Chemical Patenting – Introduction and History
The success of a chemical project and research is the result of many years of hard work and considerable expense. After investing such a lot of time and money on a project, chemists are usually protective of their work, especially if their research has identified a chemical product with highly desirable properties. An important consideration is whether and how can this research be commercialized without anyone else taking advantage of it. So, how is this done?
This is done through PATENTS
What is a Patent?
A PATENT is a grant of property rights to an inventor by a government for a limited time, generally 20 years. Patents may be sold, licensed, transferred or bequeathed. Patent owners have the right to exclude others from making, using, importing or selling the invention in the place where the patent was issued. To obtain a patent, the inventor must file certain documents, and the invention itself must exhibit the qualities of NOVELTY, UTILITY (usefulness), and INVENTION.
In fact, some of the earliest granted patents were for chemistry-related inventions. The very first U.S. patent was issued to Samuel Hopkins of Philadelphia on July 31, 1790 for making Pot Ash and Pearl Ash through a new apparatus and process. Pot ash (potassium carbonate) and pearl ash (lime) were important ingredients in the production of a number of valuable products including soaps and fertilizers.
Some of the notable chemical patents in the 19th and 20th century were:
Most patents of interest to chemists cover compositions of matter (new chemical compounds, mixtures, pharmaceuticals) or processes (e.g., synthesis of a drug). Under the patent laws of some countries, it is possible to patent things such as 3D atomic structures, structural databases, biological sequences, and their uses, which may result from the genomics field. Patents are covered in many chemical literature abstracting and indexing services. One of the most important of these is Chemical Abstracts, which is published by the Chemical Abstracts Service, a division of the American Chemical Society. The online version of CA is called SciFinder. CA SciFinder currently includes patents from more than 60 countries. Approximately 18 percent of the documents indexed in CA SciFinder are patents.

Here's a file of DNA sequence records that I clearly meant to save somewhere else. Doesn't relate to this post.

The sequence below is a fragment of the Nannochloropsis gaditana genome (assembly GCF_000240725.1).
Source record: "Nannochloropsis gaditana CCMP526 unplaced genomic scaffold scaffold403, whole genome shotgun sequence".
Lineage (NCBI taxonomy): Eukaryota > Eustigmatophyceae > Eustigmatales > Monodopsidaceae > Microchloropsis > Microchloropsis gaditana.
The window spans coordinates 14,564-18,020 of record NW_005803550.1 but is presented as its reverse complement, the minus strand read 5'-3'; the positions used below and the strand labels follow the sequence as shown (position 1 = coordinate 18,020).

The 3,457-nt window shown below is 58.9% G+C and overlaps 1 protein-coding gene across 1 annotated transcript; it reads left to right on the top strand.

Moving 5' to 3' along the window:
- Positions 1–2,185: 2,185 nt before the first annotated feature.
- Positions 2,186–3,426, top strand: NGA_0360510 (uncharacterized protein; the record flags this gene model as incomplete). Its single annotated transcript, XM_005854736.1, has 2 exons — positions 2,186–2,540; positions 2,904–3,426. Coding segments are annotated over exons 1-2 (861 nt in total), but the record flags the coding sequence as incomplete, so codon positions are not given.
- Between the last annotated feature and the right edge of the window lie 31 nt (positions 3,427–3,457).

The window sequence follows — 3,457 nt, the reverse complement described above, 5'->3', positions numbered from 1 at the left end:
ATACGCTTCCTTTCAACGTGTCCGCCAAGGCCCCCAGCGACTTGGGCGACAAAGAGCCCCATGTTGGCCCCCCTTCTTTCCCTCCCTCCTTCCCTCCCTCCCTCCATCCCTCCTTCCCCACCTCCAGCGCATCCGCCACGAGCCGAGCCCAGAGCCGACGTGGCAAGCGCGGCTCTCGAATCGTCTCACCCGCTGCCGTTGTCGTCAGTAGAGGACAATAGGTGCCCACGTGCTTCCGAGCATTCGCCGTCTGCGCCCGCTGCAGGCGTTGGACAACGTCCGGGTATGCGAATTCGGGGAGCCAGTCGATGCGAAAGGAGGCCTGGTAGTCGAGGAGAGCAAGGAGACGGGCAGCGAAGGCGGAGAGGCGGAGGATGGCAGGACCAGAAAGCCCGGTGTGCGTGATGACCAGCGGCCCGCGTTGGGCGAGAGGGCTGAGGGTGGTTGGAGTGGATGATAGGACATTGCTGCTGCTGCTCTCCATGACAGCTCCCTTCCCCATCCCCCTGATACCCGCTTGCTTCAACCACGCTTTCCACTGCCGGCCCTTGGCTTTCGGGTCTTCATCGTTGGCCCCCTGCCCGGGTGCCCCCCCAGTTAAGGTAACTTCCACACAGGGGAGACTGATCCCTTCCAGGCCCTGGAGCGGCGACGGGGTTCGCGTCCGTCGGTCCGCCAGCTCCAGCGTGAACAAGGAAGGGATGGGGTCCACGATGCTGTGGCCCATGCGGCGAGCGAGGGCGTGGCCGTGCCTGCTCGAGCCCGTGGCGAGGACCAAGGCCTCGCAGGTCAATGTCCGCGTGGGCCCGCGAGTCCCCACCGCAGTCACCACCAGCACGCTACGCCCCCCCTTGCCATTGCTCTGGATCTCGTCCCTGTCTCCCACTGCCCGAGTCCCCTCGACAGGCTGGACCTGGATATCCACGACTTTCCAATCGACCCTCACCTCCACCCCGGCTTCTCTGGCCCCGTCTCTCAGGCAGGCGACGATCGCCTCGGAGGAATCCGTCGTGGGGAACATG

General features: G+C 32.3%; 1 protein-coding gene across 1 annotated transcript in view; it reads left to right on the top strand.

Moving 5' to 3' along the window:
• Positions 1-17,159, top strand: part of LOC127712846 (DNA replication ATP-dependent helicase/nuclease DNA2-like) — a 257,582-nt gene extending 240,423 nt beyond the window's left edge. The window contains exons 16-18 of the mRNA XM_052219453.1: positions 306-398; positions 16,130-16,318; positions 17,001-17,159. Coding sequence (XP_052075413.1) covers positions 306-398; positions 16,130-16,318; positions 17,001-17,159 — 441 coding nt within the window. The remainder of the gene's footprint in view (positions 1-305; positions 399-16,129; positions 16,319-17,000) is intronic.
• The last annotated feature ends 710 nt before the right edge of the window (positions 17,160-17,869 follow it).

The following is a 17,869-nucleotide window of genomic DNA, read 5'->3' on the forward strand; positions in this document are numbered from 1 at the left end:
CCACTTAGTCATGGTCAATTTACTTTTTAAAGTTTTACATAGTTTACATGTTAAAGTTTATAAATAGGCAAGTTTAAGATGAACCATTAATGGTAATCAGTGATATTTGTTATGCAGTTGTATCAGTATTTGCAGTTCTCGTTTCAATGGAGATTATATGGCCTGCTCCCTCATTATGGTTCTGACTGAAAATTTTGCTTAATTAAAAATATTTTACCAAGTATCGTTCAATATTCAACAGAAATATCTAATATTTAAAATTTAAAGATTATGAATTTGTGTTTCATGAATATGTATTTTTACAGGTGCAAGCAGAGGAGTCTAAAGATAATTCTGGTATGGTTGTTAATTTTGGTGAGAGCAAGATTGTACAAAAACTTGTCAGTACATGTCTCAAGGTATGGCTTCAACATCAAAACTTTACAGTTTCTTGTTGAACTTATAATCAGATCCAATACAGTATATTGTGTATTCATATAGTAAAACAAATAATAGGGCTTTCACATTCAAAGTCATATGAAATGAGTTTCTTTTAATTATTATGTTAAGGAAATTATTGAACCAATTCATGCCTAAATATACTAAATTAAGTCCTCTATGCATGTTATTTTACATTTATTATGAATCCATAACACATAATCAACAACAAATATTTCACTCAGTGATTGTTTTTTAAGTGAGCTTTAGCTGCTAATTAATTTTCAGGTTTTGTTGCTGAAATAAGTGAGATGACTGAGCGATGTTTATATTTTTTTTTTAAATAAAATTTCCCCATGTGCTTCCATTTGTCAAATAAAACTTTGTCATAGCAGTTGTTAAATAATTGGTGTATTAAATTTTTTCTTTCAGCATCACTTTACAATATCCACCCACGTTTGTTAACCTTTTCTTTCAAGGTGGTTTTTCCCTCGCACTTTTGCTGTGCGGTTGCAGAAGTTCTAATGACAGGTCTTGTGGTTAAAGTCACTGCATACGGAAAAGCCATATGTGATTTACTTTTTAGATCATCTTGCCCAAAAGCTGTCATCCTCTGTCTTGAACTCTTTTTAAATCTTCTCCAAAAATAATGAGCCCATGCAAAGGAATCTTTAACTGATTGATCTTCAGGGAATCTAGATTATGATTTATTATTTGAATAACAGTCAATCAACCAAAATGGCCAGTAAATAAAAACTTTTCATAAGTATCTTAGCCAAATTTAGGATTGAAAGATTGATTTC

What is Not Patentable?
Patents will not be granted for an invention that has already been publicly disclosed in another patent application or article, or through public use or sale. Even a posting on the internet can negate the criterion of novelty. In U.S., an inventor cannot obtain patent protection if an article is published about the invention more than one year before the filing is made. In other parts of the world, the patent would be invalidated on the first day of publication of the article. Much of the information in the patent literature is, in fact, never published in any other format. However, some chemists denigrate patents as information sources since the titles, descriptions, and claims tend to use general, broad terminology, rather than the precise wording typically found in journal articles or other forms of primary scientific literature. In general, patents are not granted for discoveries, scientific theories and naturally occurring substances. Inventions that are deemed to be contrary to the public good (terrorist devices) or having national security implications (nuclear weapons) may be unpatentable. Some countries restrict or prohibit patenting of diagnostic, therapeutic and surgical methods of treatment for humans or animals.
Umpteen patents are being filed and granted in the chemical domain.
We, at Manav Rachna, should proactively think about patenting our product of intellect, so as to maximize the benefits of research.